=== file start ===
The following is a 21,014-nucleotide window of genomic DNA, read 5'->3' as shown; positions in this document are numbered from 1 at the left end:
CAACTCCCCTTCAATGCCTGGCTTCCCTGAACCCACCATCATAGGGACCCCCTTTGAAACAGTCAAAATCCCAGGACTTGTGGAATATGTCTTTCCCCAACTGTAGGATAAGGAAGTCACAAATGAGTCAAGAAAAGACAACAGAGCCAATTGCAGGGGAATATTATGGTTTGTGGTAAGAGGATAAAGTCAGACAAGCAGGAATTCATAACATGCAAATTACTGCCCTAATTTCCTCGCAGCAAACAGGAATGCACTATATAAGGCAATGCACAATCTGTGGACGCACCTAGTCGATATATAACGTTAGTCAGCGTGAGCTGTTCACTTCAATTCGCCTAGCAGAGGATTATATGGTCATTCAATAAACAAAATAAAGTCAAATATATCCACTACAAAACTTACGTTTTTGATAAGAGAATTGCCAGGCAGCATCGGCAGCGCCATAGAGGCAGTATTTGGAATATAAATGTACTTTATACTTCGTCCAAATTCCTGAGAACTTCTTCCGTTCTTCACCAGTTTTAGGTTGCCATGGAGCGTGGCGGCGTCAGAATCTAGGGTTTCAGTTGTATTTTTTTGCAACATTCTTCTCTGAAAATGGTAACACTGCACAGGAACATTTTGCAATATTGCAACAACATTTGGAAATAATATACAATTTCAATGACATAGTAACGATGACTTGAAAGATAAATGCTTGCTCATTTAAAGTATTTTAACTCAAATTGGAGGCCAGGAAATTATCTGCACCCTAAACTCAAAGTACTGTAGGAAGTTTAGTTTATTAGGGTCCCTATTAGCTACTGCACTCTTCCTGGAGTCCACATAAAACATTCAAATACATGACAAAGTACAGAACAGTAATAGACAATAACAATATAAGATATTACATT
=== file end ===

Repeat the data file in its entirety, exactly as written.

The following is a 21,014-nucleotide window of genomic DNA, read 5'->3' as shown; positions in this document are numbered from 1 at the left end:
CAACTCCCCTTCAATGCCTGGCTTCCCTGAACCCACCATCATAGGGACCCCCTTTGAAACAGTCAAAATCCCAGGACTTGTGGAATATGTCTTTCCCCAACTGTAGGATAAGGAAGTCACAAATGAGTCAAGAAAAGACAACAGAGCCAATTGCAGGGGAATATTATGGTTTGTGGTAAGAGGATAAAGTCAGACAAGCAGGAATTCATAACATGCAAATTACTGCCCTAATTTCCTCGCAGCAAACAGGAATGCACTATATAAGGCAATGCACAATCTGTGGACGCACCTAGTCGATATATAACGTTAGTCAGCGTGAGCTGTTCACTTCAATTCGCCTAGCAGAGGATTATATGGTCATTCAATAAACAAAATAAAGTCAAATATATCCACTACAAAACTTACGTTTTTGATAAGAGAATTGCCAGGCAGCATCGGCAGCGCCATAGAGGCAGTATTTGGAATATAAATGTACTTTATACTTCGTCCAAATTCCTGAGAACTTCTTCCGTTCTTCACCAGTTTTAGGTTGCCATGGAGCGTGGCGGCGTCAGAATCTAGGGTTTCAGTTGTATTTTTTTGCAACATTCTTCTCTGAAAATGGTAACACTGCACAGGAACATTTTGCAATATTGCAACAACATTTGGAAATAATATACAATTTCAATGACATAGTAACGATGACTTGAAAGATAAATGCTTGCTCATTTAAAGTATTTTAACTCAAATTGGAGGCCAGGAAATTATCTGCACCCTAAACTCAAAGTACTGTAGGAAGTTTAGTTTATTAGGGTCCCTATTAGCTACTGCACTCTTCCTGGAGTCCACATAAAACATTCAAATACATGACAAAGTACAGAACAGTAATAGACAATAACAATATAAGATATTACATT